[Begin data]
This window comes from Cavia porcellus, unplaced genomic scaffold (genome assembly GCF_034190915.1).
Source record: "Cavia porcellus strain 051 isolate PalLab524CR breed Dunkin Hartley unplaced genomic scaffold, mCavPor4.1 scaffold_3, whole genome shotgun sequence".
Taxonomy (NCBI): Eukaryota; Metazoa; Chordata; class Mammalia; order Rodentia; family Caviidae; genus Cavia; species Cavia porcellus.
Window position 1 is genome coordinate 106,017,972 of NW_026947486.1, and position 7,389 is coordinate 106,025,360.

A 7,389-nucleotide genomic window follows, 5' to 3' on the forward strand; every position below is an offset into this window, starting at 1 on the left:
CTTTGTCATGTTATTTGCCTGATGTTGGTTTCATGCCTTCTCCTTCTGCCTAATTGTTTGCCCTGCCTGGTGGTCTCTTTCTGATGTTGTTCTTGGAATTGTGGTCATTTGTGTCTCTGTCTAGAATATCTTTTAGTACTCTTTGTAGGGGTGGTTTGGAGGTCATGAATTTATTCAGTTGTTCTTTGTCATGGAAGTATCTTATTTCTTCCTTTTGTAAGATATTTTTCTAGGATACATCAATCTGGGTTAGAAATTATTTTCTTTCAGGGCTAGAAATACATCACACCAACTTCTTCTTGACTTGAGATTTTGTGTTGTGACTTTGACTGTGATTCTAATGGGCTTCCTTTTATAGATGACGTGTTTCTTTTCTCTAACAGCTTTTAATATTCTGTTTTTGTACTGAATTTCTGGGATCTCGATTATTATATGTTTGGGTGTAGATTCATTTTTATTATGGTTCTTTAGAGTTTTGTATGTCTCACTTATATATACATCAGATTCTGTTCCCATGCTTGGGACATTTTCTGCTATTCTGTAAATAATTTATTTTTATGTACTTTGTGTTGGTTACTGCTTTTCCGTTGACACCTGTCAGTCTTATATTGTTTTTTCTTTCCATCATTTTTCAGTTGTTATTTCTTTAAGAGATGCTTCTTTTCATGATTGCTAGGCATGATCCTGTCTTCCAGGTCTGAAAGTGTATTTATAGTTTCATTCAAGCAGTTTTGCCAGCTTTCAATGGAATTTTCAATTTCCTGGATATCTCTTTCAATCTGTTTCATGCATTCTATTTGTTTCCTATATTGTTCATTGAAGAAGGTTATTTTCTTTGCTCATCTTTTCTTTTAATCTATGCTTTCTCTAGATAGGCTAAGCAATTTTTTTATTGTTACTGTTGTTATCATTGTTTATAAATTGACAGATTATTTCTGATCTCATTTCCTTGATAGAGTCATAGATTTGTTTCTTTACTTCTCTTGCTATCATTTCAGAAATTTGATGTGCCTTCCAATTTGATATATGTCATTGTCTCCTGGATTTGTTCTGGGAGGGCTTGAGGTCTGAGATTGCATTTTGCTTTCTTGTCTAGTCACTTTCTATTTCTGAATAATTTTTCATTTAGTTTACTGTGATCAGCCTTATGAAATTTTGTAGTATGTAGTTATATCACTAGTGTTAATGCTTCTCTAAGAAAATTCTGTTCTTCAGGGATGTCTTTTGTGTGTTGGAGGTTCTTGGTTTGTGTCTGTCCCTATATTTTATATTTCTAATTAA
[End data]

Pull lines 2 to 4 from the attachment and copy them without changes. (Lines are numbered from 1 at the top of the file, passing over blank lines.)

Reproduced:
Source record: "Cavia porcellus strain 051 isolate PalLab524CR breed Dunkin Hartley unplaced genomic scaffold, mCavPor4.1 scaffold_3, whole genome shotgun sequence".
Taxonomy (NCBI): Eukaryota; Metazoa; Chordata; class Mammalia; order Rodentia; family Caviidae; genus Cavia; species Cavia porcellus.
Window position 1 is genome coordinate 106,017,972 of NW_026947486.1, and position 7,389 is coordinate 106,025,360.